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They'll Always Be Royals: 3 Steps to Treating Customers Right

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As the chief marketing officer of an international brand, I spend more than 200 days a year on the road. And, in terms of customer service, I've experienced everything from warm to cold -- and light to delight.

Carrie Davenport / Stringer | Getty Images

Related: Customer Service Lessons Learned on the Road

Exceptional customer service, unfortunately, remains a pain point for many companies. But, no matter: Mastering this capability long-term has become more and more important. In fact, when a company doesn't have good services in place -- and here I'm thinking of cable and satellite businesses (e.g., Comcast, Charter and Dish Network), that company might actually end up being investigated.

Why else must the level of service be sky-high? Exceptional customer service has been linked to a wide range of business benefits, from gaining repeat customers and spending less money on marketing to creating a better work environment and decreasing purchase abandonment.

"Somewhat good" customer service doesn't even exist -- or shouldn't. If a customer has a single negative experience, he or she will need 12 positive ones, on average, to make up for it. And, once you've made customers unhappy, more than 90 percent of them will stop doing business with you altogether.

So, if you're aiming for good or average customer service, you'll be subpar in any industry: You may as well route potential customers directly to your competitors.

The royal treatment

To reroute those consumers back to your company, make common people feel like royalty. Customer-service paradigms start with royal decadence and submission -- for a reason.

Every company should consider itself a subject in the king's royal court. If the king or queen (i.e., the customer) doesn't like the subject's offering, dire consequences may result. So, in this big-box world, why shy away from that fear? Successful companies don't just compromise; they push to deliver the best service possible to each and every royal customer.

Amazon is an example. It's nailed how to establish a customer-centric organization: A 2015 survey discovered that Amazon had topped the charts six years in a row, with fewer than 2 percent of customers rating the service negatively. The issue boils down to whether an organization treats customer service as a process or a culture (in short, whether it treats customer service like yet another cost, or the cost of doing business).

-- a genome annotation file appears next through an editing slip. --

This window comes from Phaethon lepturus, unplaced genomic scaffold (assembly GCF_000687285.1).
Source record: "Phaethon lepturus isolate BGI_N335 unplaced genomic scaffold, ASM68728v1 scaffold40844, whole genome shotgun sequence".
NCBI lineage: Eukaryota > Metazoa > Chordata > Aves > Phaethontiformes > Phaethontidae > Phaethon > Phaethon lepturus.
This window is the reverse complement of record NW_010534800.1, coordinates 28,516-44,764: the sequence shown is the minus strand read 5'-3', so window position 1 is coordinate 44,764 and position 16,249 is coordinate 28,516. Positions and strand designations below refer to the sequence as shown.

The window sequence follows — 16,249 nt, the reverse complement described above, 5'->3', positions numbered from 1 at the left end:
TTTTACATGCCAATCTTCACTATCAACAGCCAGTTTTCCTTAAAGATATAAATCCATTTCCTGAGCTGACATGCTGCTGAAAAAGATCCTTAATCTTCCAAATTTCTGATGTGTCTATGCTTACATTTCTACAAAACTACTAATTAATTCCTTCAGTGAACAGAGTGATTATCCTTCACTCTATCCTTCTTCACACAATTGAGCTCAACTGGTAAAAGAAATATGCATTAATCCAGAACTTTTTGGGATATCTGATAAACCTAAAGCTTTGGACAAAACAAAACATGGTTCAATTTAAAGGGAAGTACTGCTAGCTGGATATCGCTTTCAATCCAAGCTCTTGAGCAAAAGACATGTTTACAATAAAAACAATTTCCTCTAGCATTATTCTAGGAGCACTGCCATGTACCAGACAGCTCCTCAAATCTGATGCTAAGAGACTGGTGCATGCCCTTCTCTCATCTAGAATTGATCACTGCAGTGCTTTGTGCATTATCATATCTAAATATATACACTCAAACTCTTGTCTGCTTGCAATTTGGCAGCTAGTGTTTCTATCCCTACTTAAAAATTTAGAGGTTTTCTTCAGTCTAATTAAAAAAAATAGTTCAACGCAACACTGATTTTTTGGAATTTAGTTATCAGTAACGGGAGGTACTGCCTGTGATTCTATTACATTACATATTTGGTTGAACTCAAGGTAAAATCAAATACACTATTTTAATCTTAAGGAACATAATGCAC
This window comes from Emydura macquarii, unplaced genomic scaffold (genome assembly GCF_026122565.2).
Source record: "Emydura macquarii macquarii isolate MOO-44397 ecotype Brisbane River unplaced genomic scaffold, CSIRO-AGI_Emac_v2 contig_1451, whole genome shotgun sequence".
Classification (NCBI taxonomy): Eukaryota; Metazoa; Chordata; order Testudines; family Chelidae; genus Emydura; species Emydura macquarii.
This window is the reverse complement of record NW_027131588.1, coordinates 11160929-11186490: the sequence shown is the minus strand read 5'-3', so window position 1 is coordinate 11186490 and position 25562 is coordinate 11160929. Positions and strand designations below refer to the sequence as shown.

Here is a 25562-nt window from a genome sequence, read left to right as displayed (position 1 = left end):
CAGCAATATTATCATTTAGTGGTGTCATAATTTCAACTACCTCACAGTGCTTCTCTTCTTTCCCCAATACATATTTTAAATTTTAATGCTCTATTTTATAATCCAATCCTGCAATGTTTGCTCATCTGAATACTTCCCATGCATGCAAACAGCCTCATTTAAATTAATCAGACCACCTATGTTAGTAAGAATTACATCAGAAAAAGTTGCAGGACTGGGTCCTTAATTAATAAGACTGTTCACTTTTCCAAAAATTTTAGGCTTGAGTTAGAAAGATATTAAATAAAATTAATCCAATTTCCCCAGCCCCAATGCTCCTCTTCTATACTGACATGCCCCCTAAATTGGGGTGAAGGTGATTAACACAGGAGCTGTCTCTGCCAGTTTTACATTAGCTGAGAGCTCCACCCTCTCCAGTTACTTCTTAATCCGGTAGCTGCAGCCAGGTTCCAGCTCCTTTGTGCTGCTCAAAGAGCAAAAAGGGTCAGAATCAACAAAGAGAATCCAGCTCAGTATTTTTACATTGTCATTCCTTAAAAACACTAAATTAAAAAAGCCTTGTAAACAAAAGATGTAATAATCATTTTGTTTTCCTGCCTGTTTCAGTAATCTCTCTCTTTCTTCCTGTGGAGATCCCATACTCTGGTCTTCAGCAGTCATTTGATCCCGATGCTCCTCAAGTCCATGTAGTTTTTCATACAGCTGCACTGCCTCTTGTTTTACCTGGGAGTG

Related: Why Established Companies Are Embracing an Amazon-Like Culture

My tech company, Wipro, released quarterly results revealing that approximately 98 percent of our revenue comes from our existing clients. A big reason for those solid ongoing relationships is that our value system prioritizes providing exceptional customer service. Here are three steps we take to achieve that goal, steps you may want to take too:

1. Switch hats when the king (or queen) asks you to.

Building customer service into your culture involves responding to any unhappy customers by doing whatever you can to turn that frown upside down. This is particularly important considering that any buzz about poor service reaches twice as many people as kudos for a customer's positive experience.

Lufthansa's flight directors examined recent survey data within similar sectors and then used that data to give directions to flight crews on how to best interact with customers. The data wasn't yearly, quarterly or even monthly, nor was it focused on large trends. Instead, it was micro and could be changed to make customers feel more comfortable with each flight.

So, to create a customer service-focused culture, concentrate on data at a micro level and be willing to quickly pivot.

2. Reduce your team of royal advisors to just a few.

Consider having to interact with a call center. While the process is well-organized, many customers become frustrated when they get passed from department to department -- unless they call Zappos, where the company's flatter (than most) organizational structure allows faster decision-making.

Building culture through process is a long, painful exercise, but when it comes to customer service, it succeeds every time. While flattening your structure may temporarily burden a staff member, keep in mind what's at stake: lasting, and sometimes lifetime customer relationships. That's a high return on investment for any short-term pain.

3. Change with the king or queen.

Companies have to constantly reinvent their customer-service models to flex with changing consumer behavior. Technology is one obvious way the environment for customer service is evolving. Customers want to interact with a person directly -- not just by phone but via websites or social media.

If you aren't sure what your customers really think of you, don't assume they have the highest opinion. While looking at data on a micro level will quickly satisfy customer needs, examining it from a macro viewpoint gives ideas for bigger-picture changes. Use metrics, measurement tools and listening posts to assess customer needs and pinpoint unmet expectations. At Wipro, we not only study our Net Promoter Score, we also ask each customer for one thing we might do differently in the future.

Related: 5 Tips for Driving Valuable Customer Experiences Through Company Culture

At the end of the day, successful companies don't just deliver better customer service at one point in time; they constantly change their businesses in response to evolving consumer behavior. If you can understand your customers well enough to anticipate their needs and empower your teams to deliver A-level service, you'll differentiate yourself from the crowd and go a long way toward creating enduring success for your company.

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